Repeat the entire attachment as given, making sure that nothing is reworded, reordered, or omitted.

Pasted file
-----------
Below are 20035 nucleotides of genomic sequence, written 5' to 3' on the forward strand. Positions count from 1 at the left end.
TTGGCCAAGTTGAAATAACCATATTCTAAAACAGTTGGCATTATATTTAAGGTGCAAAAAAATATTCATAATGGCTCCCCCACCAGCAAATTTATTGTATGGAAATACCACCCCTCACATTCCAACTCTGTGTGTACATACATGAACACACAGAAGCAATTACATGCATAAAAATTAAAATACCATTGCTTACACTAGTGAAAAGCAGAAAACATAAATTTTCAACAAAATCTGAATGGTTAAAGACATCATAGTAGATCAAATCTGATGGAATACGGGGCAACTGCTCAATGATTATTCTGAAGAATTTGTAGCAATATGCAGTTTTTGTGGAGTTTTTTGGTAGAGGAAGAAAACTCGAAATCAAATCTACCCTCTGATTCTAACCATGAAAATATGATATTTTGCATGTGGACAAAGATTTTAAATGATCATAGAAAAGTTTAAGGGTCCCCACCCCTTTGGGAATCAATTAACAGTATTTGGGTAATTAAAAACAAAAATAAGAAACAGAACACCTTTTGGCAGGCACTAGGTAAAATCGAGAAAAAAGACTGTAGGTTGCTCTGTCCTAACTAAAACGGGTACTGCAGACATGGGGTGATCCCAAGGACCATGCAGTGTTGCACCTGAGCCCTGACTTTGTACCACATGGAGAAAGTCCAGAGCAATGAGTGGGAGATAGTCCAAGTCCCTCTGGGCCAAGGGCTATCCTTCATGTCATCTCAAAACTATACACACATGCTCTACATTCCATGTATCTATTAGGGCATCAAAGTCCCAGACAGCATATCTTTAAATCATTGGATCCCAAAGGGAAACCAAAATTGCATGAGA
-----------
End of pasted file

Below are 20035 nucleotides of genomic sequence, written 5' to 3' on the forward strand. Positions count from 1 at the left end.
TTGGCCAAGTTGAAATAACCATATTCTAAAACAGTTGGCATTATATTTAAGGTGCAAAAAAATATTCATAATGGCTCCCCCACCAGCAAATTTATTGTATGGAAATACCACCCCTCACATTCCAACTCTGTGTGTACATACATGAACACACAGAAGCAATTACATGCATAAAAATTAAAATACCATTGCTTACACTAGTGAAAAGCAGAAAACATAAATTTTCAACAAAATCTGAATGGTTAAAGACATCATAGTAGATCAAATCTGATGGAATACGGGGCAACTGCTCAATGATTATTCTGAAGAATTTGTAGCAATATGCAGTTTTTGTGGAGTTTTTTGGTAGAGGAAGAAAACTCGAAATCAAATCTACCCTCTGATTCTAACCATGAAAATATGATATTTTGCATGTGGACAAAGATTTTAAATGATCATAGAAAAGTTTAAGGGTCCCCACCCCTTTGGGAATCAATTAACAGTATTTGGGTAATTAAAAACAAAAATAAGAAACAGAACACCTTTTGGCAGGCACTAGGTAAAATCGAGAAAAAAGACTGTAGGTTGCTCTGTCCTAACTAAAACGGGTACTGCAGACATGGGGTGATCCCAAGGACCATGCAGTGTTGCACCTGAGCCCTGACTTTGTACCACATGGAGAAAGTCCAGAGCAATGAGTGGGAGATAGTCCAAGTCCCTCTGGGCCAAGGGCTATCCTTCATGTCATCTCAAAACTATACACACATGCTCTACATTCCATGTATCTATTAGGGCATCAAAGTCCCAGACAGCATATCTTTAAATCATTGGATCCCAAAGGGAAACCAAAATTGCATGAGA